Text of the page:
SEARCH GAMES


VISITORS

6336

Name: Punched card (1964)
Capacity:

Description: A punched card (also punch card) is a piece of stiff paper that can be used to contain digital data represented by the presence or absence of holes in predefined positions. Digital data can be used for data processing applications or used to directly control automated machinery. Punched cards were widely used through much of the 20th century in the data processing industry, where specialized and increasingly complex unit record machines, organized into semiautomatic data processing systems, used punched cards for data input, output, and storage. The IBM 12-row/80-column punched card format came to dominate the industry. Many early digital computers used punched cards as the primary medium for input of both computer programs and data. Check more information on wiki: https://en.wikipedia.org/wiki/Punched_card


Name: Tape (1978)
Capacity: 100,000 bytes per 60-minute cassette.

Description: Tape drives were very popular with home computer systems through the 1970's through the 1980's. Many home computers had audio jack interfaces on them so off the shelf tape cassette players could be plugged into them.


Name: 8 inches floppy diskette (1960)
Capacity: 128KB

Description: A floppy disk or floppy diskette (sometimes casually referred to as a floppy or diskette) is a type of disk storage composed of a thin and flexible disk of a magnetic storage medium in a square or nearly square plastic enclosure lined with a fabric that removes dust particles from the spinning disk. Floppy disks are read from and written to by a floppy disk drive (FDD). The first floppy disks, invented and made by IBM, had a disk diameter of 8 inches (203 mm). They became commercially available in 1971 as a component of IBM products and then were sold separately beginning in 1972 by Memorex and others. These disks and associated drives were produced and improved upon by IBM and other companies such as Memorex, Shugart Associates, and Burroughs Corporation. The term "floppy disk" appeared in print as early as 1970, and although IBM announced its first media as the "Type 1 Diskette" in 1973, the industry continued to use the terms "floppy disk" or "floppy".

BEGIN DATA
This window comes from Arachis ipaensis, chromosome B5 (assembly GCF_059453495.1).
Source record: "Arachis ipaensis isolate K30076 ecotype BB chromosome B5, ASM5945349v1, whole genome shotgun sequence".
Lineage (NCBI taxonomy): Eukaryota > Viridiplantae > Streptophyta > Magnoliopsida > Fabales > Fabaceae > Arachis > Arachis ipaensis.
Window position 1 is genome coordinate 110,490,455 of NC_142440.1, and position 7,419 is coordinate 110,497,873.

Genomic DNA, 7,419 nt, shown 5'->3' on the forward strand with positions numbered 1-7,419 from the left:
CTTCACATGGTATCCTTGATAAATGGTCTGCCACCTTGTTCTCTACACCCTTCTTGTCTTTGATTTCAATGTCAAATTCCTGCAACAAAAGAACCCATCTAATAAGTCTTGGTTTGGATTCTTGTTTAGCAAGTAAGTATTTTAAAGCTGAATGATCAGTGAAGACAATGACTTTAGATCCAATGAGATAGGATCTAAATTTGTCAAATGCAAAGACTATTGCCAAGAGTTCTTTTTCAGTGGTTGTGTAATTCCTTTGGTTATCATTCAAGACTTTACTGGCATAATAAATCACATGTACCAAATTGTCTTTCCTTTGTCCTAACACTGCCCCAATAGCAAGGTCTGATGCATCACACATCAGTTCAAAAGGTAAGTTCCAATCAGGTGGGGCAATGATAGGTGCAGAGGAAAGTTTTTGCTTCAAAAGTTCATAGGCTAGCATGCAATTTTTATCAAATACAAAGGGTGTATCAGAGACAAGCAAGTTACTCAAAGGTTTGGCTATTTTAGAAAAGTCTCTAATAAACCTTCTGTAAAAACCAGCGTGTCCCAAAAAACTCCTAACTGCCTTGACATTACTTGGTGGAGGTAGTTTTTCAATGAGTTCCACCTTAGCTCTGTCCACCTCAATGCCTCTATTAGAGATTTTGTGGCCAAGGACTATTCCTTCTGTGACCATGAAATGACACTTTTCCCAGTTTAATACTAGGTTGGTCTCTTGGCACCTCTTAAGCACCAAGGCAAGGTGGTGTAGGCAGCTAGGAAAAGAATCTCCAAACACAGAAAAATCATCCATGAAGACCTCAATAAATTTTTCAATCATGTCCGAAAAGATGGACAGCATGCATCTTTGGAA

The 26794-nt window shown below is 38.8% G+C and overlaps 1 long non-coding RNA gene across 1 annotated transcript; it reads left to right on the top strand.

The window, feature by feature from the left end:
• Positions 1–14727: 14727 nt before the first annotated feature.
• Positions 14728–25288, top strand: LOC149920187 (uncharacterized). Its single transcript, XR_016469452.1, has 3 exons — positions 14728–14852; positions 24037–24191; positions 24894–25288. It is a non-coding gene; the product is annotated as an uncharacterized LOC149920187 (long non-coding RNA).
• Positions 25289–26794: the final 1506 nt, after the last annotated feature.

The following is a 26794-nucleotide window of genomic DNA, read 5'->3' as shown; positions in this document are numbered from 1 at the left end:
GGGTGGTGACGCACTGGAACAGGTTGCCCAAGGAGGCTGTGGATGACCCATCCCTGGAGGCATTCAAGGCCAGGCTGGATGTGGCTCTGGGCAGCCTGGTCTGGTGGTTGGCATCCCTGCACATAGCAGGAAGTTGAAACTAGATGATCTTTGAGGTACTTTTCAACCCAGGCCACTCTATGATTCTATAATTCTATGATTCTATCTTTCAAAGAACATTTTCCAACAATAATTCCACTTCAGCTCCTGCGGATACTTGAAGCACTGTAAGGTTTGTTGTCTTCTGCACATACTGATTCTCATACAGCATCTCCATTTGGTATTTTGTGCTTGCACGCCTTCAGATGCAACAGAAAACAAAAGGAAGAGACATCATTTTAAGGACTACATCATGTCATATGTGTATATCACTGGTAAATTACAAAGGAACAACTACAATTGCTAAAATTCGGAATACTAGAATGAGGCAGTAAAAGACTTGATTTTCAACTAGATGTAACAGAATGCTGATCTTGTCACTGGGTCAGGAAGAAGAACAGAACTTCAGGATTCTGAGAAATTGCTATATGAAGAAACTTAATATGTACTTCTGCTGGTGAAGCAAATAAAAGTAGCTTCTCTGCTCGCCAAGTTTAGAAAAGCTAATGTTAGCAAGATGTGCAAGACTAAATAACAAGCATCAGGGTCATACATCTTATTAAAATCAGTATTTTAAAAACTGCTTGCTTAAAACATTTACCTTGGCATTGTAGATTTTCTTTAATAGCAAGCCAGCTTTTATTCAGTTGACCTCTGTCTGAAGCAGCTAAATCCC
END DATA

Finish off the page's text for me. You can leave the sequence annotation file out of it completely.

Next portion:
Name: 5 1⁄4-inch floppy diskette (1976)
Capacity: 360KB

Description: A floppy disk or floppy diskette (sometimes casually referred to as a floppy or diskette) is a type of disk storage composed of a thin and flexible disk of a magnetic storage medium in a square or nearly square plastic enclosure lined with a fabric that removes dust particles from the spinning disk. Floppy disks are read from and written to by a floppy disk drive (FDD). In 1976, Shugart Associates introduced the ​5 1⁄4-inch FDD. By 1978, there were more than 10 manufacturers producing such FDDs. There were competing floppy disk formats, with hard- and soft-sector versions and encoding schemes such as FM, MFM, M2FM and GCR. The ​5 1⁄4-inch format displaced the 8-inch one for most applications, and the hard-sectored disk format disappeared. The most common capacity of the ​5 1⁄4-inch format in DOS-based PCs was 360 KB, for the DSDD (Double-Sided Double-Density) format using MFM encoding. In 1984, IBM introduced with its PC-AT model the 1.2 MB dual-sided ​5 1⁄4-inch floppy disk, but it never became very popular.


Name: 3 1⁄2-inch floppy diskette (1987)
Capacity: 1.44MB

Description: IBM started using the 720 KB double-density ​3 1⁄2-inch microfloppy disk on its Convertible laptop computer in 1986 and the 1.44 MB high-density version with the PS/2 line in 1987. These disk drives could be added to older PC models. In 1988, IBM introduced a drive for 2.88 MB "DSED" (Double-Sided Extended-Density) diskettes in its top-of-the-line PS/2 models, but this was a commercial failure.